My last-minute museum fix was to the Leopold Museum. Leopold was a private philanthropist who decided to collect art after he saw the collection at the Kunsthistorisches Museum and became a patron of the arts.
I was swept away by the entire collection. The “Modern” section told the story of the Vienna Werkstatt. Architects, artists, literary figures, and designers all gathered together to form the “Vienna Werkstatt”, that preceded the Bauhaus. Here are some of the exquisite design pieces from the period around 1900, in the Jugendstil:
Primarily led by Klimt, the group seceeded from the conservative Vienna Kunsthaus. The group then later became fragmented and Klimt and others left the Secessionists. He was also embroiled with the University of Vienna’s administration over the paintings, “Philosophy, Medicine and Jurisprudence“.
We read and discussed this argument in our German class. Klimt was criticizing his benefactors. The faculty considered the nude figures pornographic and removed them from the ceiling where they were located.
This would not be so earth-shaking today, as many artists push their boundaries. Names like Ai-Wei-Wei came up. It was interesting to note, that while most of the European students were familiar with his name, none of the Chinese students knew of him.
You can read more about the Leopold Museum collection here: https://www.leopoldmuseum.org/en/museum/museum-history.
Egon Schiele was an artist unbeknownst to me. He donated his collection to the Museum, so it may explain his prominence here.
I was drawn to the graphic nature of his work, powerful compositions, and emotional content. Being an aspiring artist, I studied his choice of color, figure drawing skill, and architectural themes intently. If you are interested you can read more about him here: https://de.wikipedia.org/wiki/Egon_Schiele
Salzburg Music Festival
You may remember the Salzburg Music Festival from the film, “the Sound of Music”, where the Von Trapp Family made their debut. This weekend escape served as a finale of sorts for my travels. The ultimate purpose was to see “Adriana Lecouvreur” starring Anna Netrebko, Yuri Eyvazov (her husband), and Anita Rachvelishvili.
These are superstars in their prime in the opera world. I don’t know if there ever will be such a dynamic combination of singers performing such a highly dramatic opera.
The story takes place in 1730 and is about a theater actress, who became involved in a three-way triangle. There are many twists and turns about actresses playing their roles so well that they forget about their own lives and vulnerabilities.
This was Anna Netrebko’s greatest artistic challenge, not only as a singer but as an actress. You could only imagine what she is feeling after her own marital tribulations, on top of singing to her current spouse!!
Anna Netrebko, who did not respond to immediate audience approval at the end, was just recovering from her own performance. She was so immersed in the role, that she had forgotten that she was only performing! I could see how audience applause nearly destroyed the moment she was feeling. To jolt her out of one intense emotion of dying over spurned love (she won the battle but lost the war), the instant accolades were at first irrelevant. I could only imagine that feeling as it took some time for me to recover myself (from the performance, not spurned love!)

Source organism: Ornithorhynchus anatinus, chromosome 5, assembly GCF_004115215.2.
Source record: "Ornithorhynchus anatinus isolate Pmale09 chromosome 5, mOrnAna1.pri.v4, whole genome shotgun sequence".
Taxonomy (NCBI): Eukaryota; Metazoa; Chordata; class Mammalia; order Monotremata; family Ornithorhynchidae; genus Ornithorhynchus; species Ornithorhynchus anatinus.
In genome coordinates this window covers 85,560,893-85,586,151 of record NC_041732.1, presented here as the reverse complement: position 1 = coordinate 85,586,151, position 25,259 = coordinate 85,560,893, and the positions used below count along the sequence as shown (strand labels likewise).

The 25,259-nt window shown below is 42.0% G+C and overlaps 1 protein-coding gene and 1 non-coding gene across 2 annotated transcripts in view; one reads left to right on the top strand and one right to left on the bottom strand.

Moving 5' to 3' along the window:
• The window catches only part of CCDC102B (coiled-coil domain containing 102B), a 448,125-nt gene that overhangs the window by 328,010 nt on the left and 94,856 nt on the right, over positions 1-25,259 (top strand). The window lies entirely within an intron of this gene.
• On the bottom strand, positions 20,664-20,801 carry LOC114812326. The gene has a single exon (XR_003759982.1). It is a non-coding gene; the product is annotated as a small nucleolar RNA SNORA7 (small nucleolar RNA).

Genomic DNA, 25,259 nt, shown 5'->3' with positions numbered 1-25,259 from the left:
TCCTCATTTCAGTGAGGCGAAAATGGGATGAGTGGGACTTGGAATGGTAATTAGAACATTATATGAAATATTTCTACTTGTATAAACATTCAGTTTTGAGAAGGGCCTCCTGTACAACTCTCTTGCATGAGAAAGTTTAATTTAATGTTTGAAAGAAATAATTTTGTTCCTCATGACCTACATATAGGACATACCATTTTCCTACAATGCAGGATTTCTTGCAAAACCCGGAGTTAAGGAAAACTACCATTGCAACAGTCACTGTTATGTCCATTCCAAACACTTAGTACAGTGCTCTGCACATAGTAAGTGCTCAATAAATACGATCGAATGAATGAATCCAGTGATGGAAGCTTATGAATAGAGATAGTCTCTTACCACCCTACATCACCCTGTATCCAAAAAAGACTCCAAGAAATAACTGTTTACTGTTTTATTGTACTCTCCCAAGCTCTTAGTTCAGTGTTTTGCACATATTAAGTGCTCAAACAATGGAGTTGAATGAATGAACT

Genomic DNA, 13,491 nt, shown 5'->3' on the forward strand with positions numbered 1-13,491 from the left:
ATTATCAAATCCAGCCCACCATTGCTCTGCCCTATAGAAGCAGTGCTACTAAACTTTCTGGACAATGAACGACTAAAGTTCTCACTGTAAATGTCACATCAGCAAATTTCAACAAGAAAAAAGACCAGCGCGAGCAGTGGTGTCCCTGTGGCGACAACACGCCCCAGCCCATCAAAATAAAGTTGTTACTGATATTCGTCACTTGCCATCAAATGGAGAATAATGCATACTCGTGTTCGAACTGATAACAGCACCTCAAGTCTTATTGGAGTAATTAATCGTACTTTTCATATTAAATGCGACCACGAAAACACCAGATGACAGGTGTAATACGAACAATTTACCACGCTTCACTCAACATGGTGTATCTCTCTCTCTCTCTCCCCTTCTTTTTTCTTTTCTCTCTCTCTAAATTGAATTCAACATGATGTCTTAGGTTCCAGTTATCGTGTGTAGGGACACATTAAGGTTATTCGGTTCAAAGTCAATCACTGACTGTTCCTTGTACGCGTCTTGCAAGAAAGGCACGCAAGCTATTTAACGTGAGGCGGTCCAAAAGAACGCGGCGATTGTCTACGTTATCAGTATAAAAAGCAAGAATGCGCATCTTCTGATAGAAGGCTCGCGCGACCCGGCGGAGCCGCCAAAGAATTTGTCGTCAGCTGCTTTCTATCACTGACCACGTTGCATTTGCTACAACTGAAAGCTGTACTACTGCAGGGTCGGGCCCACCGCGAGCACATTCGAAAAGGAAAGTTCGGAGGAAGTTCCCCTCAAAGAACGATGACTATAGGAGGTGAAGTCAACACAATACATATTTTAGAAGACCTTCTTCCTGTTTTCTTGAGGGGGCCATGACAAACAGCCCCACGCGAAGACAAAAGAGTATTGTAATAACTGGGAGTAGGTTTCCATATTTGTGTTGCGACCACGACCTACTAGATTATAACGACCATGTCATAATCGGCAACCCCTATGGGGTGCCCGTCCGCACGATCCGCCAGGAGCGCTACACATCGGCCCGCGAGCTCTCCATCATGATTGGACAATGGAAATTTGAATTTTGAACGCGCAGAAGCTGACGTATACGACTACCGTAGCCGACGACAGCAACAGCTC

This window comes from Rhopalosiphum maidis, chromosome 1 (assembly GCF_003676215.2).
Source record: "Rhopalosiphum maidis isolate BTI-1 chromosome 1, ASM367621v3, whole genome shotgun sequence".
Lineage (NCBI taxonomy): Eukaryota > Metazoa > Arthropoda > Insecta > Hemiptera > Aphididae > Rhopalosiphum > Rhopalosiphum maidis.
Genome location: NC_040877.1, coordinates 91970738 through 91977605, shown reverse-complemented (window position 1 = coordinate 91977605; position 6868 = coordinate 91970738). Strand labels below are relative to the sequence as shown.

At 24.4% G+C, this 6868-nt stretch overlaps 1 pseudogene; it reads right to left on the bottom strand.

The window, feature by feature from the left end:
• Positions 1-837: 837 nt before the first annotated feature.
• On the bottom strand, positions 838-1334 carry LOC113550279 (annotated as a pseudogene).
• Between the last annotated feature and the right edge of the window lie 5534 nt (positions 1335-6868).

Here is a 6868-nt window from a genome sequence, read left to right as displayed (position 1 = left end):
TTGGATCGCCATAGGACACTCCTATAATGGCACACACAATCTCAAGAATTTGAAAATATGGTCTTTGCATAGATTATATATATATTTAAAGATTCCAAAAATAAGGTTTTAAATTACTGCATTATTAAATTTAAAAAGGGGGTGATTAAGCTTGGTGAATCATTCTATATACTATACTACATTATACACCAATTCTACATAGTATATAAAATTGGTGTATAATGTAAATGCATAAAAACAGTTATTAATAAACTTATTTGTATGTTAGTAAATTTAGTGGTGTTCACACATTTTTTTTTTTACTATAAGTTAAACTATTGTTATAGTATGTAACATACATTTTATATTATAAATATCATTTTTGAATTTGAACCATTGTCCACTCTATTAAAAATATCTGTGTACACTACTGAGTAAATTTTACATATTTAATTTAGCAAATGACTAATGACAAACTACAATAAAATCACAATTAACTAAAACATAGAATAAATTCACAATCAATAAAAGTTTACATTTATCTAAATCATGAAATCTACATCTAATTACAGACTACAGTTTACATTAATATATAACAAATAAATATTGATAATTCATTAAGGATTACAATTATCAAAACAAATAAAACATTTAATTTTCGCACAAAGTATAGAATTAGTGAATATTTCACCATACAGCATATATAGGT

Earlier in the morning. I attended a Mozart concert. It was the usual Mozart fare offered by the Mozarteum Orchestra (who coincidentally played “Adriana Lecouvreur” at the Salzburg Festival.
I flashed back to one of my favorite movies, “Amadeus”. This came up in our class and was dismissed as “Hollywood”, implying that it wasn’t an authentic interpretation of Mozart. I defended the industry by indicating that the film launched the career of Milos Forman, a Czech.
Not being satisfied with my own answer. I googled “Amadeus”. You can read more about the film here: https://en.m.wikipedia.org/wiki/Amadeus_(film)
It led to further searches about the producer, Saul Zaentz, who turned out to be from the Bay Area and a former agent for Credence Clearwater Revival.
The fascinating life story of the producer was interwoven with a legal case with John Fogerty of the CCR. It even went to the Supreme Court! You can read about it here: https://en.m.wikipedia.org/wiki/Saul_Zaentz
Europe vs. America
As for differences between Europeans and Americans, awareness of the environment is one of the biggest contrasts to me. Europeans are more advanced in using public transportation and relying less on cars. They seem to live more modestly within their means, and are less focussed on themselves. I can still recall eavesdropped conversations between bratty entitled Americans that would make you regret being American.
On the other hand, the European food markets demand perfect quality produce. An article in the NY Times last year reported on food waste in Europe. It was evident here, pristine and among the most beautiful, even in run of the mill supermarkets. Perhaps their denial of GMO’s has to do with the cost, supply and demand.
Institutionalized Ethnic Food
The Currywurst in Germany started the downhill spiral, and now every immigrant dreams about his or her own ethnic take-away. Yesterday I bought my Japanese-style chicken teriyaki and rice from a hawker, who spoke in broken English but actually was Chinese. The fast food the vender was selling gave a mixed message—sell processed ethnic food that is predictable and a reasonable facsimile of food imagined from 50 years ago. Don’t worry about authenticity.
It wasn’t cheap—10 Euros. I can rationalize the overhead needed by families to make up for sacrifices in education, income and risk to reestablish in a new country. Perhaps gradually, authentic ethnic food will be appreciated as customers become more sophisticated.
This material was excerpted from two posts in July, 2019.